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Naturalization of Russian-Olive in the Western United States

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Since its introduction into the United States, Russian-olive (Elaeagnus angustifolia) has escaped cultivation at many locations. This exotic tree is now present in every western state, especially within riparian zones. The species has high value for wildlife, but can interfere with agricultural practices and has the potential to displace native riparian trees. West. J. Appl. For. 1:65-69, July 1986.

Document Type: Journal Article

Affiliations: U.S. Fish and Wildlife Service, 1300 Blue Spruce Drive, Fort Collins, CO 80524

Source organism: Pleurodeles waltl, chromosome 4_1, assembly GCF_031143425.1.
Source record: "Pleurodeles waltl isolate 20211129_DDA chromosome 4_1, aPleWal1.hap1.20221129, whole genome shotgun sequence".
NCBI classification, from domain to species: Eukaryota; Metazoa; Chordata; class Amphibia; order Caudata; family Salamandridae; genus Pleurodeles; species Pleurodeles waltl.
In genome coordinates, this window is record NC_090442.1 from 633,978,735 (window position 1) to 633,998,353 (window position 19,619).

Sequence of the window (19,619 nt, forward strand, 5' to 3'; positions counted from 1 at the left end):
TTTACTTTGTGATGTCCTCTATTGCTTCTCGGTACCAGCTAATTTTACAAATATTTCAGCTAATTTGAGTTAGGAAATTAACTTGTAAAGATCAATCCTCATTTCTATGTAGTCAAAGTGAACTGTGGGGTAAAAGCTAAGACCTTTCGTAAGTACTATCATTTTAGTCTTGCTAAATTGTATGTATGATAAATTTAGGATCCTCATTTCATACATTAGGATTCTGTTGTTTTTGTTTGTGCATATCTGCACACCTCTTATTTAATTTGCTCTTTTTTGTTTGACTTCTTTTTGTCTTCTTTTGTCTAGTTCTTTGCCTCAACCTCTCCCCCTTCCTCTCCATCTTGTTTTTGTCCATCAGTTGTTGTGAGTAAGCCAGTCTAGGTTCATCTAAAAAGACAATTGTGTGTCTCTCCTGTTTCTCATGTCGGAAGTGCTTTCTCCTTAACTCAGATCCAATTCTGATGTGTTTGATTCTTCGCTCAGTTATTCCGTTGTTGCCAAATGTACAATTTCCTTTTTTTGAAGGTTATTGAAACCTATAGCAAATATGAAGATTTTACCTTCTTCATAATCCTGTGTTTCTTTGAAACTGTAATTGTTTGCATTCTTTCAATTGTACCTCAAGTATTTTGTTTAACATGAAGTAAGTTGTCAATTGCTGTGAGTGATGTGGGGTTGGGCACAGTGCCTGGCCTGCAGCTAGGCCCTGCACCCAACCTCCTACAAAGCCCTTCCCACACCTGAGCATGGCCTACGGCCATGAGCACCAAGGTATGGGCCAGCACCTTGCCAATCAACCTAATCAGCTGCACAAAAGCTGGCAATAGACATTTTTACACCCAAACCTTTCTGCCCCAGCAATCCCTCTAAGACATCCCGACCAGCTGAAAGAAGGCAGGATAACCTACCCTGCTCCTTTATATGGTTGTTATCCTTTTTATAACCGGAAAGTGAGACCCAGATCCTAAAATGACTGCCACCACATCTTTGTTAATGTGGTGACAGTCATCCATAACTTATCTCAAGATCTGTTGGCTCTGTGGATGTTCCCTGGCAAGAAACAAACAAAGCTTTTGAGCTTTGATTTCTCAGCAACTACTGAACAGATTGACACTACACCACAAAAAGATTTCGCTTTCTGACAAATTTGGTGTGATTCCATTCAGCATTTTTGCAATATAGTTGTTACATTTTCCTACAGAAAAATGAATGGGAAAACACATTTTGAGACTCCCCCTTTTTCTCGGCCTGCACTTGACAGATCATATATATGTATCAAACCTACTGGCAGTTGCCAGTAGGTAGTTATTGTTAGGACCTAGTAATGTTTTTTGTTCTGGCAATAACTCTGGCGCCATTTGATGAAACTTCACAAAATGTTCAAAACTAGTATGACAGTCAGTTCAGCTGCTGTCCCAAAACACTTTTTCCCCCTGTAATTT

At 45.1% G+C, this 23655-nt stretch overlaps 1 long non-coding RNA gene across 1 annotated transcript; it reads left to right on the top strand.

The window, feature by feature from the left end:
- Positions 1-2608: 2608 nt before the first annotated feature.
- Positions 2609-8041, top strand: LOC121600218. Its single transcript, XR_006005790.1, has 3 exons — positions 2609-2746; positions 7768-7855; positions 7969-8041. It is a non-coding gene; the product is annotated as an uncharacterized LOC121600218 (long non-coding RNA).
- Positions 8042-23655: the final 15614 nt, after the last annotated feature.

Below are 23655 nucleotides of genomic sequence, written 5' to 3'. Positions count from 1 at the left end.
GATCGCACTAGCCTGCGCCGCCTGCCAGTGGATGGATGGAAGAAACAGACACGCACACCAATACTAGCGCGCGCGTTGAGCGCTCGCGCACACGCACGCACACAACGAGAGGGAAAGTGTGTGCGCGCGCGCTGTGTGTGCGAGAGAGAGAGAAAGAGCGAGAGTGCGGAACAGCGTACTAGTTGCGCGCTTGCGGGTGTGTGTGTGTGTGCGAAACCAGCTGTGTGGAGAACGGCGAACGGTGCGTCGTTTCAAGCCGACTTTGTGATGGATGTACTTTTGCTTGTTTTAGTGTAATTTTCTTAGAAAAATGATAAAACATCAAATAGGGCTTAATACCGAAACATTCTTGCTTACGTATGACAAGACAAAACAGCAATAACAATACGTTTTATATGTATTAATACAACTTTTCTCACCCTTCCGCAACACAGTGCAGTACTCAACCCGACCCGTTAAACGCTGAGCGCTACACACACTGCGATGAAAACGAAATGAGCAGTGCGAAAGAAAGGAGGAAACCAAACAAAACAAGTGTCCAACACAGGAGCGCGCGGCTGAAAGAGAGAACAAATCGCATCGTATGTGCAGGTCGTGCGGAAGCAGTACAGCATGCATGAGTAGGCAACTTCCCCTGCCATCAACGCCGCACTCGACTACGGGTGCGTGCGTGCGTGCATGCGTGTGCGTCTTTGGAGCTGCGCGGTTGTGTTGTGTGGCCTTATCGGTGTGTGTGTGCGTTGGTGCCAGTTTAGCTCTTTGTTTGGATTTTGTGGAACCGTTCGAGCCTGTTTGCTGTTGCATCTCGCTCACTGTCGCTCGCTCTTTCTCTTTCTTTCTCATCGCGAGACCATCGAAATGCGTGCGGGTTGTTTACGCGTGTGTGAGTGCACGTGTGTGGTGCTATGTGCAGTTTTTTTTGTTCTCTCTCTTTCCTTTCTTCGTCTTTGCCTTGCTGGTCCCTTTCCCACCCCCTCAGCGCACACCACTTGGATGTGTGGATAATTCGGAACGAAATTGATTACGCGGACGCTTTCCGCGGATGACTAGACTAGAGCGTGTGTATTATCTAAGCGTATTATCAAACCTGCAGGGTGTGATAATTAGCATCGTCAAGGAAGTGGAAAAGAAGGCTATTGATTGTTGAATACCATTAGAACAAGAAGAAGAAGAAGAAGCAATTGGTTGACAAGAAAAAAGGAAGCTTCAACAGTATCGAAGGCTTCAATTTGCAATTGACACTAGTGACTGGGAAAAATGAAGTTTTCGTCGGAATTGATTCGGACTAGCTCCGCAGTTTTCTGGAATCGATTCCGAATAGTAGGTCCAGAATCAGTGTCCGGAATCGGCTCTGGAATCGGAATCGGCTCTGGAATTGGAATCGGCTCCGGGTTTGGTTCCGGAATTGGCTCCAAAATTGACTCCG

Publication date: 1986-07-01

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  • Each regional journal of applied forestry focuses on research, practice, and techniques targeted to foresters and allied professionals in specific regions of the United States and Canada. The Western Journal of Applied Forestry covers the western United States, including Alaska, and western Canada; WJAF will also consider manuscripts reporting research in northern Mexico that has potential application in the southwestern United States.
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